New Episode: Rear Enders

It’s a soap opera in its own right; you end up in the back of the car,so who’s to blame?

I passed a couple of cars in a queue on a dual carriageway. I then came up behind a Mercedes which was the slow vehicle at the head of the queue.

I moved to overtake and just as I had completed my final lifesaver/over shoulder check the Mercedes suddenly and violently stopped. I hammered on the brakes in a pretty spectacular stoppie, but I just clipped the car. It was enough to send me and my third party only insured bike for a skittle down the embankment.

My bike, which is worth about £3k, has about £2,500 pounds worth of damage to it. Luckily, I was pretty unscathed apart from a spectacular looking cut and some fairly purple bruising. I am fit and expect to be fully recovered in a week or two at most.

I don’t want to bring a personal injury claim, but my insurers seem a bit clueless. The basic thing they are saying is that as I went in to the back of a car I must be to blame – but I just went for a routine overtake. The police were reasonably sympathetic and are not looking to prosecute anyone. I understand that the witnesses say that I passed them unremarkably, and I understand at least one says the Mercedes just hammered his brakes on.

The Mercedes driver has said he braked for a pheasant, but I am far from sure he said this at the time. I don’t think I have done much wrong, but I now have a wrecked bike with most of the finance to pay on it and my insurers wanting to payout the pretty modest claim for the Mercedes driver – if there is any claim at all. What should I be doing?

Jamie, Blythe.

Answer

If what the police has indicated to you is correct, then you have a case. The duty of a vehicle being overtaken is to maintain a safe and steady course. That is established law. A driver has to anticipate, with reasonable skill, the range of probable things other drivers might do, but you do not have to anticipate every conceivable folly.

Your life saver was doing exactly what you should be doing because the greater risk is another bike deciding to go for an overtake past the same car rather than a driver banging on the brakes.

However, if the driver genuinely did tell the police or other witnesses at the time that he was braking for a pheasant (as opposed to making it up later) then you do have a problem because the driver is entitled to brake for a hazard. I can quote you all kinds of cases which consider these points, but the two major points in law are the overtaken driver’s duty and whether it was within the reasonable band of responses for him to slam on the brakes.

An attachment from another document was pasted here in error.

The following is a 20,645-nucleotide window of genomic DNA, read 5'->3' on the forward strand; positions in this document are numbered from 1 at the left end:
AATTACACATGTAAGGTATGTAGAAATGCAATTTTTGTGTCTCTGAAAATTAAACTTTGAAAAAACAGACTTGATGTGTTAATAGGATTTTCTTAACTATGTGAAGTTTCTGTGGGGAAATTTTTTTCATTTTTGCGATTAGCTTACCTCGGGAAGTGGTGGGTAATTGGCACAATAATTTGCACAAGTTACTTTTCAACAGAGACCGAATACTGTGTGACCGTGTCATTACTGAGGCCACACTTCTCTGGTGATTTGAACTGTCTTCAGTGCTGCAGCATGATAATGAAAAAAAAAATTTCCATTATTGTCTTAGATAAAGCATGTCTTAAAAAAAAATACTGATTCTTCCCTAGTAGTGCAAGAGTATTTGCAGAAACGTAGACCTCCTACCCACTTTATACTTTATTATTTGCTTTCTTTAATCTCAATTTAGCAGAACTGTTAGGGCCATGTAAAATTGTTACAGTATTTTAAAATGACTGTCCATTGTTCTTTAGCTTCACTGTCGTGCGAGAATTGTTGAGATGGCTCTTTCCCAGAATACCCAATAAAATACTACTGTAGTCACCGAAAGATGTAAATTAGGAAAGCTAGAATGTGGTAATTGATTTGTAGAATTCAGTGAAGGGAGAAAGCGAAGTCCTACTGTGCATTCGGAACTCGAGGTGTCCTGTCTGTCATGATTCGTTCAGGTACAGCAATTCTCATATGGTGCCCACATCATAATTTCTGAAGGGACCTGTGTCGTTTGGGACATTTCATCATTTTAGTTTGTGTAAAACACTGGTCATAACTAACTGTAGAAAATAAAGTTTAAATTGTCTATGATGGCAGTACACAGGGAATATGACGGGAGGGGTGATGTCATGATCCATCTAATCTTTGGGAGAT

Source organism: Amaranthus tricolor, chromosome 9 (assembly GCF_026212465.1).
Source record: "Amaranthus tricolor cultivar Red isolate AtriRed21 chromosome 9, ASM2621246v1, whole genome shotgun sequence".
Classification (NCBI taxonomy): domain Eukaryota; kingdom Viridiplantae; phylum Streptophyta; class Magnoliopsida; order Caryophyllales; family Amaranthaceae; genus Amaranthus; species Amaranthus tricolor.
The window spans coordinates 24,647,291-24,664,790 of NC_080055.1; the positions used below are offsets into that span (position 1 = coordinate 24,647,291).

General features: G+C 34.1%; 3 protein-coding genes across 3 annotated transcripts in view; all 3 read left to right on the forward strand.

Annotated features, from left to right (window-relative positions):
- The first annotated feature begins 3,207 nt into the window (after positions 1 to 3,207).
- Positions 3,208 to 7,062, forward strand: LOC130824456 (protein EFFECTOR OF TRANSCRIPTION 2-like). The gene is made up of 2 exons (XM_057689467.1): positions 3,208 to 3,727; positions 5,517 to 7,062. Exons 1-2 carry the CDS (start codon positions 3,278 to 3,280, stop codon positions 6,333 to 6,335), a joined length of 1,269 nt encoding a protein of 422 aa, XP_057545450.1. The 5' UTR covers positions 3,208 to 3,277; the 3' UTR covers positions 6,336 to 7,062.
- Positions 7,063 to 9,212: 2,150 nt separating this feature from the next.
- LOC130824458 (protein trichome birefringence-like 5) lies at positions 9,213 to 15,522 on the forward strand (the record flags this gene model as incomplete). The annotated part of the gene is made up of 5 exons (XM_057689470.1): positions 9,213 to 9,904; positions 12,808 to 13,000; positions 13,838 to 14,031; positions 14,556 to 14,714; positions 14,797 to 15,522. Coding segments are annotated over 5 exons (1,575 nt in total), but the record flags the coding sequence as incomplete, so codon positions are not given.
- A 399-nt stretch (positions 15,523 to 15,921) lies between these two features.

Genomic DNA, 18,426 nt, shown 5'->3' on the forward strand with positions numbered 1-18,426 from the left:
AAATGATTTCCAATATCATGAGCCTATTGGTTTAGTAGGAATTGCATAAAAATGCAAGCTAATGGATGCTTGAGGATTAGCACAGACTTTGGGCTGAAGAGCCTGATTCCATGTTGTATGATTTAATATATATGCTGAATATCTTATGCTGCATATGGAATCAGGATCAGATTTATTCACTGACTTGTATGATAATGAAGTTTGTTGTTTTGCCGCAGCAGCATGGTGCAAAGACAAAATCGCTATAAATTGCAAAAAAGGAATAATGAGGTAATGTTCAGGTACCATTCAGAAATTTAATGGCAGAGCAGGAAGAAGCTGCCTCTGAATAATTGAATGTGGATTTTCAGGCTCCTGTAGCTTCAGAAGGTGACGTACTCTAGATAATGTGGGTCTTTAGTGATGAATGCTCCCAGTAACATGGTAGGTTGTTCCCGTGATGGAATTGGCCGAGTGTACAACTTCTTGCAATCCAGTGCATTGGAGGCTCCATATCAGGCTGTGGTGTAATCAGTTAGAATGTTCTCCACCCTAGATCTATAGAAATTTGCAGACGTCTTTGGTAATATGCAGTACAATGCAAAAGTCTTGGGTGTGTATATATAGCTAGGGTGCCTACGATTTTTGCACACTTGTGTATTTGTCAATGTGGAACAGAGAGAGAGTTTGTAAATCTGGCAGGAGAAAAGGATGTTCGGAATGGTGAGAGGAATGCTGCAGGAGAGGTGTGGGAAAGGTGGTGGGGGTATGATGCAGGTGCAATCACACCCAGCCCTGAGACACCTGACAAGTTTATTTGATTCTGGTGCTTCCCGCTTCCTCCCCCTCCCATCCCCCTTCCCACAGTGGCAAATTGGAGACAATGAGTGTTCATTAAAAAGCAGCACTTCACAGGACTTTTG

I suspect most judges would say that slamming on the brakes for a pheasant whilst you were unaware of a bike over taking you (the driver has no duty to constantly check his mirrors if he is being overtaken – unless he is changing his road position) falls within the band of reasonable response. However, the judge is going to have to find there was a reason for the brakes going on. You do not have to anticipate the anchors going on without a reason. If the driver did not immediately mention the brakes when first given the opportunity then I would bring your claim to the small claims court.

You were unimpressed by the firm selected by your insurers. Well, your insurers own that ‘law firm’ and my experience of them is they areas poor as you anticipated based on your first impression. Personally, you are better off on your own in the small claims system – and well done for manning up with your injuries.

In the small claims system the Mercedes driver’s insurers will have to defend a claim, worth less than £5,000 and you will only have to risk the Court issue fee. As your bike is your main form of transport remember to bring a claim for loss of use. For a main form of transport £75 per week seems to be about what judges will order – but you won’t get loss of use at that rate if you put all your public transport costs In as well.

The small claims court is pretty straightforward. You might want to lookup a case called All v D’Brass which is available for free on www.bailii.org which sets out a lot of the law which will help.

Andrew Dalton

Fast Bikes Magazine – July 2014

Posted by Andrew Dalton. Posted on: July 10, 2014 at 12:00 am

Andrew Dalton is a highly experienced trial lawyer who delights in taking on difficult and demanding motorcycle cases. He has a tough and relentless litigation style and is utterly focused on getting the best possible outcomes for his clients.